The path is part of a series of projects on Highway 520 and will allow people to take a 2.75-mile walk or bike ride between Medina and Seattle for the first time.
A new, 14-foot-wide path for walking and biking on Highway 520’s floating bridge is on track to open in coming weeks, transportation officials say, providing a first-of-its-kind connection between Seattle and the Eastside.
But an exact opening date for the trail — which will help link a network of paths on both sides of Lake Washington — remains unknown.
Here we lay out the project’s timeline and scope, after Royce Christensen, of Seattle’s Lake City neighborhood, poked Traffic Lab for an update.
“The commuting possibilities would increase dramatically when opened,” he wrote.
The Washington State Department of Transportation (WSDOT) for months has said crews will wrap up construction and grant people access to the path sometime this fall.
According to agency spokesman Steve Peer, that remains the case — the calendar season lasts until Dec. 21, he pointed out.
“We’re aiming to make that mark,” Peer said. “It’s not 100 percent sure, but we’re certainly trying.”
WSDOT will release a firm opening date on Dec. 1, Peer said. The timeline could spill into January.
The opening will extend an existing path north of the bridge’s westbound lanes that stretches about halfway across the lake from the Medina side. Seattle’s Montlake neighborhood, about 8,000 feet away, is unreachable but within view. That “out and back” portion opened last summer.
Crews are doing finishing touches on the remaining portion, Peer said, installing light fixtures and a handrail as well as making sure resting stops are adequately equipped with benches and signs. Work under the bridge also is keeping the last section closed for now.
The trail is part of a $4.6 billion series of projects on Highway 520 between Interstate 405 and Interstate 5.
Officials opened the new, six-lane floating bridge to westbound traffic last spring, capping decades of planning and debate over replacing the original structure built in 1963. It is the world’s longest floating bridge.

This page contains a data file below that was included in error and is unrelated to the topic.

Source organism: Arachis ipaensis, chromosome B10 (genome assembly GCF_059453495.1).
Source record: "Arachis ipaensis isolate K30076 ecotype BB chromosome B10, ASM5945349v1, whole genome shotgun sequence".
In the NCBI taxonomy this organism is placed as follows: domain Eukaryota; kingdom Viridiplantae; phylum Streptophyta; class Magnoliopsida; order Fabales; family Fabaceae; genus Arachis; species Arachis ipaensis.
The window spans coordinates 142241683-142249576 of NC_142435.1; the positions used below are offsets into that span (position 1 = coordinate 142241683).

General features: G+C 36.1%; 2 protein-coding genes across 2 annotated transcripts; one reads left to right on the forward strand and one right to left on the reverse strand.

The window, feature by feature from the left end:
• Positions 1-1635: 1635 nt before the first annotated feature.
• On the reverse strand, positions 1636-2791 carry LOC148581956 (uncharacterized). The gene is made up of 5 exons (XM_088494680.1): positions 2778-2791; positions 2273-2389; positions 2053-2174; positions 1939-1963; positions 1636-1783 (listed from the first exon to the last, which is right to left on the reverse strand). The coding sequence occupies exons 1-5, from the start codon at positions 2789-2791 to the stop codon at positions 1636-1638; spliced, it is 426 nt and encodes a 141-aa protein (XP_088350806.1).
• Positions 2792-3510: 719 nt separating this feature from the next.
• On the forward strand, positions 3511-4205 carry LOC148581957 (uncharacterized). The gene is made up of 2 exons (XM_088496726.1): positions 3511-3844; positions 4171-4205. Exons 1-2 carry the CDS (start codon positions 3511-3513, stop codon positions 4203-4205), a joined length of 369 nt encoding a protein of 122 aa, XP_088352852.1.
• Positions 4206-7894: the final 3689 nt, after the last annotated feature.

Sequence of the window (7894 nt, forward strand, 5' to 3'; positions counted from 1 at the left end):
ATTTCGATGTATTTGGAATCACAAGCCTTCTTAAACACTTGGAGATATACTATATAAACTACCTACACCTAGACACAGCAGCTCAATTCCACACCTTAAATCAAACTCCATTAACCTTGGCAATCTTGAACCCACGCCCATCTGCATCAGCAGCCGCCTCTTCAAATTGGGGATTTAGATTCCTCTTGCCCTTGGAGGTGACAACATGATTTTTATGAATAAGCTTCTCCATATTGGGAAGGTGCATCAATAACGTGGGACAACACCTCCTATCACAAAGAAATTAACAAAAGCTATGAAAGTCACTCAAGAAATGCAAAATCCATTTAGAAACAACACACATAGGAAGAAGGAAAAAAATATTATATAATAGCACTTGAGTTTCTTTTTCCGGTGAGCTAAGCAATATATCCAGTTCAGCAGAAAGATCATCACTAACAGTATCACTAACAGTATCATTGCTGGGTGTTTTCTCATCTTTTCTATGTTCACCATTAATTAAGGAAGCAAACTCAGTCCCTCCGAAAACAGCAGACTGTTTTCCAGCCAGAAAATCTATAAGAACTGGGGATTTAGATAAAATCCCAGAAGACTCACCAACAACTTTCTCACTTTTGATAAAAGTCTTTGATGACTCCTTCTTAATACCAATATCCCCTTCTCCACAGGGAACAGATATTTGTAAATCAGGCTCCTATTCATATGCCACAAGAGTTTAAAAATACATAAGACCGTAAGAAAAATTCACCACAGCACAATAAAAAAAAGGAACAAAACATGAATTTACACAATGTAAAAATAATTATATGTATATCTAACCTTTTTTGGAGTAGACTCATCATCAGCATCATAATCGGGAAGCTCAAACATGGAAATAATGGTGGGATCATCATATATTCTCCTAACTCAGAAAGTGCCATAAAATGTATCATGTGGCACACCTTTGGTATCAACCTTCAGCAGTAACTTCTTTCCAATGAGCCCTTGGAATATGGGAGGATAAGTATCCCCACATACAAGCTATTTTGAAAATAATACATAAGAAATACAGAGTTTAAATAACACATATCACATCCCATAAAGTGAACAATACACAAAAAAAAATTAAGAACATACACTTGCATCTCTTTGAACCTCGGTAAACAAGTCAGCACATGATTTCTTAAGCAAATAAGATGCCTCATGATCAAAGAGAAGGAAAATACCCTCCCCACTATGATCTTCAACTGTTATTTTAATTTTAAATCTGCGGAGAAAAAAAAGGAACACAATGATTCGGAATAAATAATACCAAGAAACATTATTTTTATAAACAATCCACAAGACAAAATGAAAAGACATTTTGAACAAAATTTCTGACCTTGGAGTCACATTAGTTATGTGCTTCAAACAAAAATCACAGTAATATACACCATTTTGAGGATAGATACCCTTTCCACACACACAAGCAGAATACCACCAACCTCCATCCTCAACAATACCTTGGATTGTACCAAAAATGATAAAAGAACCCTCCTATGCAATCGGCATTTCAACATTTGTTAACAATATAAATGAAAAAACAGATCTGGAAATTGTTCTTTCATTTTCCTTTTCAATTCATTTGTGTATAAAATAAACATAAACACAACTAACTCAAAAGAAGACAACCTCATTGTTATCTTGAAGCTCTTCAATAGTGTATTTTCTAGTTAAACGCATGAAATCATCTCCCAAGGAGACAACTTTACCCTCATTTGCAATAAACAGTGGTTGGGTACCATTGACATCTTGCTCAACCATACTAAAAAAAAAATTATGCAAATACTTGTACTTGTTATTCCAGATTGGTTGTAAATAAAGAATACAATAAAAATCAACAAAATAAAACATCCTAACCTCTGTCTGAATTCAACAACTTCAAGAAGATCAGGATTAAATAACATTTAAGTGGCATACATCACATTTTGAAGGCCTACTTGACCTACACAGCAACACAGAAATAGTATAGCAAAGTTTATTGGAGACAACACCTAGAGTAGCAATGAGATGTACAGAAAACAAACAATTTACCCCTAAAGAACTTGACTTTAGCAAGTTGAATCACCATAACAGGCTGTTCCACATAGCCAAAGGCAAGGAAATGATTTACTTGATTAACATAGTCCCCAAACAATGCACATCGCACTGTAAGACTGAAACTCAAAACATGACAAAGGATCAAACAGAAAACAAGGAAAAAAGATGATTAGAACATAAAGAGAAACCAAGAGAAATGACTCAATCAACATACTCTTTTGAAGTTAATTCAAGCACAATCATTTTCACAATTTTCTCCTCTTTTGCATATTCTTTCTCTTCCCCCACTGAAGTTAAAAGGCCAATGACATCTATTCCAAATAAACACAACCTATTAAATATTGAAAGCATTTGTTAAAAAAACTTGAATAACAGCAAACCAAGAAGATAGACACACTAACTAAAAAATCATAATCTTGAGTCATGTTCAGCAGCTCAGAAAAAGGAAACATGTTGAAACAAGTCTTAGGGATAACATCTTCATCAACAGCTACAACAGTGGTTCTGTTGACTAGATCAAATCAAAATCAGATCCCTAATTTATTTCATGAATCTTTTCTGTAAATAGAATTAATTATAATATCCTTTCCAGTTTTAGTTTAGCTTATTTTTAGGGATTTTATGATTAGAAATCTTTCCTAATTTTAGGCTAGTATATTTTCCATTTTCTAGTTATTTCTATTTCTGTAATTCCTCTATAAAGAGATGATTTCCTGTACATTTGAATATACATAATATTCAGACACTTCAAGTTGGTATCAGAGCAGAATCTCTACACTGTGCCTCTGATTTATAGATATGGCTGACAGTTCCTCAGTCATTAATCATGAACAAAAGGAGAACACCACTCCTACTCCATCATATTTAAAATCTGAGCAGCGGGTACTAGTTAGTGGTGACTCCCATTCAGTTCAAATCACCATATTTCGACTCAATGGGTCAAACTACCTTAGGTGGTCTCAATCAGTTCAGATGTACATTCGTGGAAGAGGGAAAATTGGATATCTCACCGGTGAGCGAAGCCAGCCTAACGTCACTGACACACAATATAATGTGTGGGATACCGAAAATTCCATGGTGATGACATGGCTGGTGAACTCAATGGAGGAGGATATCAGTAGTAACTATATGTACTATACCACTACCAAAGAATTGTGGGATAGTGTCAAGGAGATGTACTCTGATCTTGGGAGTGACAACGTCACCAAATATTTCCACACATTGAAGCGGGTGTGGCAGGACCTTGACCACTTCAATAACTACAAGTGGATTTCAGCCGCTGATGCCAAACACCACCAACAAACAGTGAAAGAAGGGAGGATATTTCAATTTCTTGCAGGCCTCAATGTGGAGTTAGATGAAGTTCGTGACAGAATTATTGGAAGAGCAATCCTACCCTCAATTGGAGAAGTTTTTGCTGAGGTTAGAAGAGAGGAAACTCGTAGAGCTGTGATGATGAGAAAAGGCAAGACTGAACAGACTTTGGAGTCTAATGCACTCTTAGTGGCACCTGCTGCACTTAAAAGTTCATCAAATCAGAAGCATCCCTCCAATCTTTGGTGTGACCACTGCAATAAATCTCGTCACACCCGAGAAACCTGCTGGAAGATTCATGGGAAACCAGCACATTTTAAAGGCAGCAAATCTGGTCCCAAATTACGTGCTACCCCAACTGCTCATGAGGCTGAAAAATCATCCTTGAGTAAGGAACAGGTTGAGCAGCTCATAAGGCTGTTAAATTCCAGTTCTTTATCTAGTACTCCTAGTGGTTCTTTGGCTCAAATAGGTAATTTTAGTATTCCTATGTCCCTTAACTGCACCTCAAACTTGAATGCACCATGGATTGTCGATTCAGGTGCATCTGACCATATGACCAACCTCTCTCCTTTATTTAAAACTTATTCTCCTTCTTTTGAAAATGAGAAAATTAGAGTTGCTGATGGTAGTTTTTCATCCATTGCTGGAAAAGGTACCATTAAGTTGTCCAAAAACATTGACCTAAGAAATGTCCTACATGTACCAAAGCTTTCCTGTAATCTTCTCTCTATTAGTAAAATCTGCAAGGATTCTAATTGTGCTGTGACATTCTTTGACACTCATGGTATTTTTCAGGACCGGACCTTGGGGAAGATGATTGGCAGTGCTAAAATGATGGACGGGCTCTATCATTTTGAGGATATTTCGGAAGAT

The replacement effort began as a push to solve traffic woes but grew into a safety mission to modernize the bridge columns, decks and pontoons in case of an earthquake or severe windstorm.
Among the improvements: The new road deck is 20 feet above the water, instead of 13 feet, and it stands on columns over the primary pontoons.
A crowd of thousands packed the new floating bridge on April 2, 2016, for an opening celebration.
But work on Highway 520 is far from over.
Westbound bridge traffic just shifted onto a new deck over Foster Island, a major milestone in helping smooth traffic flow in Seattle’s Montlake neighborhood.
Eastbound motorists are using lanes on the old bridge, and will continue doing so for about a year until crews start a new round of construction: “The Montlake Phase.”
It will include a new Montlake interchange, highway lid and land bridge — construction lasting until 2022 or 2023, according to the agency.
Eastbound and westbound traffic will share space on the new bridge, two lanes in each direction, during parts of that construction.
The work, WSDOT touts, will help connect Highway 520’s walking and biking path on the floating bridge to Seattle’s Washington Park Arboretum, the University of Washington, Capitol Hill and beyond.
The section opening soon already will be greatly improving access to Seattle’s Burke-Gilman and Bill Dawson trails and to Medina’s Points Loop.
“It’s the final piece of the puzzle,” Peer said.
Judging by foot and bike traffic on Interstate 90’s floating bridge, WSDOT expects an average of about 1,000 people per day to use the new path, with fluctuations depending on the weather, he said.
Avid cyclists, dog walkers and Eastside-Seattle commuters have been anxiously awaiting its opening.
Tom Fucoloro, who tracks local biking issues on Seattle Bike Blog, said in a June post “a trail over the 520 Bridge will revolutionize biking in the region.”
“Biking (travel time) from UW to downtown Kirkland, for example, will be cut in half,” he wrote.
A few people are sharing how they will use the path, as part of a media campaign by WSDOT, called #HumansOf520.
A Seattle Public Schools teacher, Christensen said the trail for him will make recreational bike rides on Friday afternoons easier, as well as open the door to teaching possibilities on the Eastside.
“If I got a job over there, I wouldn’t mind that kind of commute,” he said.
And as for the December or January opening date?
At least that could make for a good ride during winter break, Christensen said.
Got a question or suggestion?
Last week, we spotlighted momentum among transit leaders to diversify Puget Sound ferry service. The week before, we explained why road crews choose asphalt over concrete for road-resurfacing projects.
If you have a question or idea for us, send it to email@example.com. We may feature it in an upcoming column.